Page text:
Entrepreneurship at a young age stimulates creativity and the economy

Kelsey Quandt of Stromsburg loves history and loves to sew. She combined both passions into a home-based business called the Venetian Costume Shoppe. 

Kelsey Quandt creates historical clothing
Stromsburg's Kelsey Quandt creates historical clothing for her Venetian Costume Shoppe.

The University of Nebraska–Lincoln sophomore, who is majoring in history with an emphasis in historical clothing, designs and creates historical costumes. She sells them through her business and through the Stuhr Museum in Grand Island, which stocks her little girl pioneer dresses. 

Quandt is a successful example of UNL extension’s emphasis on youth entrepreneurship in Nebraska. That emphasis culminated in the completion of a curriculum called EntrepreneurShip Investigation (ESI), which is designed to teach youth how to be entrepreneurs, said Patricia Fairchild, 4-H curriculum designer and youth entrepreneurship specialist. 

“There’s a huge emphasis on economic development and a big desire to keep youth in Nebraska, specifically in rural Nebraska,” Fairchild said. 

The ESI curriculum is based on three years of planning and work, including research and focus groups. ESI has been presented to nearly 500 middle school students statewide, Fairchild said. Extension also plans to add ESI curriculum for high school students. 

 Studies done by Gallup for UNL have indicated that 69 percent of high school students are interested in starting their own business but 94 percent of them feel unprepared to do so. ESI teaches students what they need to know to become an entrepreneur, how they can determine businesses that might be right for them and how to complete a business plan.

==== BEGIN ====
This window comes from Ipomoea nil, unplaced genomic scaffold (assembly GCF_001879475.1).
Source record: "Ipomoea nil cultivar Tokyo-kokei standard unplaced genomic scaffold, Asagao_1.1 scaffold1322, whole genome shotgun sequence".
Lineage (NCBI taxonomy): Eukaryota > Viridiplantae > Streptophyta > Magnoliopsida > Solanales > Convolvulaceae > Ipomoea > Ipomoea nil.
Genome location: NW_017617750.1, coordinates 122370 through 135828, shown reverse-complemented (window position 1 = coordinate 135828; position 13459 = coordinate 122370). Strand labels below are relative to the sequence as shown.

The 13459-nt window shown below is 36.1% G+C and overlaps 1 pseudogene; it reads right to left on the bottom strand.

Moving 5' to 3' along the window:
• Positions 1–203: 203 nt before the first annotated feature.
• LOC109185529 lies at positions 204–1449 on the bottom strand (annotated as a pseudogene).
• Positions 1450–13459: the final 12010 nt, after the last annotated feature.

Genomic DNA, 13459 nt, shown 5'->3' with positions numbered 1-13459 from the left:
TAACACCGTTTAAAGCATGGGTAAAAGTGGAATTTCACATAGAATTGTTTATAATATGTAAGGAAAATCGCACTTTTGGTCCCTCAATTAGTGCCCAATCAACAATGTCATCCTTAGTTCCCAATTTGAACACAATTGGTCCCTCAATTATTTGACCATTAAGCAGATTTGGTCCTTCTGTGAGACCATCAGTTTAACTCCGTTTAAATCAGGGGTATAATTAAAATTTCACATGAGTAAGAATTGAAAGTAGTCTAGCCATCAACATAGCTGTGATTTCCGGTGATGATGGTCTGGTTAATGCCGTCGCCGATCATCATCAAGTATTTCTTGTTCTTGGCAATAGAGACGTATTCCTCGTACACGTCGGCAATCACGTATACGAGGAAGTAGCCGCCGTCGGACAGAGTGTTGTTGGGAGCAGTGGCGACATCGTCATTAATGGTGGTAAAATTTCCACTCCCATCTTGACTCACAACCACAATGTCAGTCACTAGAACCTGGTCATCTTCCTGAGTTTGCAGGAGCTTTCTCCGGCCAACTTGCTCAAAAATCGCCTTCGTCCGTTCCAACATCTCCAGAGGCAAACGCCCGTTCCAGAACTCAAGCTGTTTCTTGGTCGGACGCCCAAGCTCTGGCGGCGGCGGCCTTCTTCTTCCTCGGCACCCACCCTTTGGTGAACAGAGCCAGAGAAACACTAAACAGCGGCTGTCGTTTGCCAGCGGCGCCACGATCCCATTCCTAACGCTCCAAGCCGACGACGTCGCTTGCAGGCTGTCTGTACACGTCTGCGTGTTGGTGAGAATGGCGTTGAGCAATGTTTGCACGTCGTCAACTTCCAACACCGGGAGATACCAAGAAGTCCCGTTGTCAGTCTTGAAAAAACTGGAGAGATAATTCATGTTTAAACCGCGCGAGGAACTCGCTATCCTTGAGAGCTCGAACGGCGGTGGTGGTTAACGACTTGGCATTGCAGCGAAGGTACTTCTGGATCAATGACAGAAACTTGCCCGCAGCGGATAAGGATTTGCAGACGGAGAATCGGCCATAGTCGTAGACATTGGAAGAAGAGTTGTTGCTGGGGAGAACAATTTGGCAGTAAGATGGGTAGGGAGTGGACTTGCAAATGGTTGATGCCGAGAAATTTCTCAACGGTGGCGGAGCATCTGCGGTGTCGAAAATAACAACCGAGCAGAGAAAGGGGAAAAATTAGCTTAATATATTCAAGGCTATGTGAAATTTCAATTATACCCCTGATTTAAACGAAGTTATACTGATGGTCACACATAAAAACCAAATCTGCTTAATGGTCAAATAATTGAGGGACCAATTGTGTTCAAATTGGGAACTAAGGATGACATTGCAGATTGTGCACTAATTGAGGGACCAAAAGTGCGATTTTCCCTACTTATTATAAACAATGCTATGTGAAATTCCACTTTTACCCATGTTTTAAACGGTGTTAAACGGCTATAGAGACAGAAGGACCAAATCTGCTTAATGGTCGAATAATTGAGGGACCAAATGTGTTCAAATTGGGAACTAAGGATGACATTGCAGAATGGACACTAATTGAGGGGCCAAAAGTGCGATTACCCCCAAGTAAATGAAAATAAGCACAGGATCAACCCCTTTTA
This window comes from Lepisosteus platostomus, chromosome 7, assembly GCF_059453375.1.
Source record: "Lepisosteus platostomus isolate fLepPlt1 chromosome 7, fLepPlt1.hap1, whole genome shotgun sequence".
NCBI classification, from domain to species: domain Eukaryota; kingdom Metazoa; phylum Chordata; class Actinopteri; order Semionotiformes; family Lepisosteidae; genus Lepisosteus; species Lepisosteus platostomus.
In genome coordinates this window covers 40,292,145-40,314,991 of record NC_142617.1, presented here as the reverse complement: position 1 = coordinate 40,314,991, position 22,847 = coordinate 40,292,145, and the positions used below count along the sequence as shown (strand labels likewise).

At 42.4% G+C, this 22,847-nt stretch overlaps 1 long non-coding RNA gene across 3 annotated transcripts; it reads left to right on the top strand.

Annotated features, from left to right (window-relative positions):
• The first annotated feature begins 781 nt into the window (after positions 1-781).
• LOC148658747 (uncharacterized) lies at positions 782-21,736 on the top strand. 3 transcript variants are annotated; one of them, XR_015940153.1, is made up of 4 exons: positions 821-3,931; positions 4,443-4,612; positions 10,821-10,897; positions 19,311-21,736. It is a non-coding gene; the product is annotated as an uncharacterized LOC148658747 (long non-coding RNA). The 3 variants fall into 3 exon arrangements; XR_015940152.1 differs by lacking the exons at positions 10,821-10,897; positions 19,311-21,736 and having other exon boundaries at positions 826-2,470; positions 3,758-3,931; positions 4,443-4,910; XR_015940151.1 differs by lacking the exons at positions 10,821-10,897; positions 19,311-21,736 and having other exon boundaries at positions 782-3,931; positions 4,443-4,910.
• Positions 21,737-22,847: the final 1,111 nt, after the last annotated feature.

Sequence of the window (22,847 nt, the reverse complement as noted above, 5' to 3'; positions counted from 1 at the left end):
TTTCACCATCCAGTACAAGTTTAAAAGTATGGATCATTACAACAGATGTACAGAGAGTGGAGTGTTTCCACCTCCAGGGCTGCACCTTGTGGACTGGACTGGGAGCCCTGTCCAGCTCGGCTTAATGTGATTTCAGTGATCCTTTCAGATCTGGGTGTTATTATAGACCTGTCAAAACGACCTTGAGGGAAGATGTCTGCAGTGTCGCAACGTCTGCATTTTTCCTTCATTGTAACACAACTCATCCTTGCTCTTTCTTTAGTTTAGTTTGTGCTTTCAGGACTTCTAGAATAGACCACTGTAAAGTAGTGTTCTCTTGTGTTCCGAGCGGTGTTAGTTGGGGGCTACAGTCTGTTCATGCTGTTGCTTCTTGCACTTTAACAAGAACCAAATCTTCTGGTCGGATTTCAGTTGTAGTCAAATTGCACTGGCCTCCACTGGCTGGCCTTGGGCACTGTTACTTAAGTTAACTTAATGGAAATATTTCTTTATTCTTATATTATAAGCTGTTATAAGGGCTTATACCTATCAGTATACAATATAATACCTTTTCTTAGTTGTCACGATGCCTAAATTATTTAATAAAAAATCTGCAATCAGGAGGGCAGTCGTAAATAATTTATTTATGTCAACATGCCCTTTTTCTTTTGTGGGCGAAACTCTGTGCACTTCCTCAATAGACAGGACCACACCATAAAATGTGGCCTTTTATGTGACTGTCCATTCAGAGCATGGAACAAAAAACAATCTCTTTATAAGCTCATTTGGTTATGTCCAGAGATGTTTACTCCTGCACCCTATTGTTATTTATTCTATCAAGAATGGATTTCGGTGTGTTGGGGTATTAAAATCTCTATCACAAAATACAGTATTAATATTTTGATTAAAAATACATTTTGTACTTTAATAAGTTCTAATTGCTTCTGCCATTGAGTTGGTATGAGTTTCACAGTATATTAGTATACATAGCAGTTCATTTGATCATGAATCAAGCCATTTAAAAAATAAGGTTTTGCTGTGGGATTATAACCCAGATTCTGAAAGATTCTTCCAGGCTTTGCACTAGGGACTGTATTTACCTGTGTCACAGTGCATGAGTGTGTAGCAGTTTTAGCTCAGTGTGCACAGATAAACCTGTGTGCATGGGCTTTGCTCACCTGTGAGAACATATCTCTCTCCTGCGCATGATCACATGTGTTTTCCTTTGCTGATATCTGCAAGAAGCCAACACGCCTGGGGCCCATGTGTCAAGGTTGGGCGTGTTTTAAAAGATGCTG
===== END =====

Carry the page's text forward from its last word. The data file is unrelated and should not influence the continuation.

ESI wasn't in existence when Quandt started her business, but she said 4-H gave her the skills she needed to begin. Her business, in fact, was spurred by a 4-H project. Her mother suggested she make a Civil War dress for a 4-H project and after she did so realized she had found her niche.

Brett Nunnenkamp - the Country Pumpkin
Brett Nunnenkamp's The Country Pumpkin in Sutton features pumpkins and gourds.

4-H, she said, “taught me persistence and creativity” and also gave her a spirit of competition to improve upon historical dresses she was finding already made in stores and on Web sites. 

“The competitive side of 4-H helped me realize that I could do a lot better,” she said.

  While brother and sister Brett and Ashley Nunnenkamp started their own businesses for FFA projects, each agree 4-H taught them skills important in their operations. 

Brett owns The Country Pumpkin, which sells pumpkins and gourds from his home in Sutton. He also sells wholesale to some retail establishments. A UNL horticultural graduate, the 24-year-old has operated the business since he was 13. His experience with 4-H helped him learn more about recordkeeping, Ashley, 17, is in her fifth year of running The Blossom Barn, which sells freshly cut flowers to florists in Hastings, Grand Island, Aurora and York. She starts the flowers from seed in a greenhouse she established this year and grows them in a three-fourths acre garden.

Brett Nunnenkamp - the Country Pumpkin
Ashley Nunnenkamp of Sutton is in her fifth year of running her flower shop business, The Blossom Barn.

The incoming UNL food science and technology freshman said the lessons she learned from 4-H “taught me responsibility. When you start something you need to finish it and work hard to achieve what you want to achieve.”


— Lori McGinnis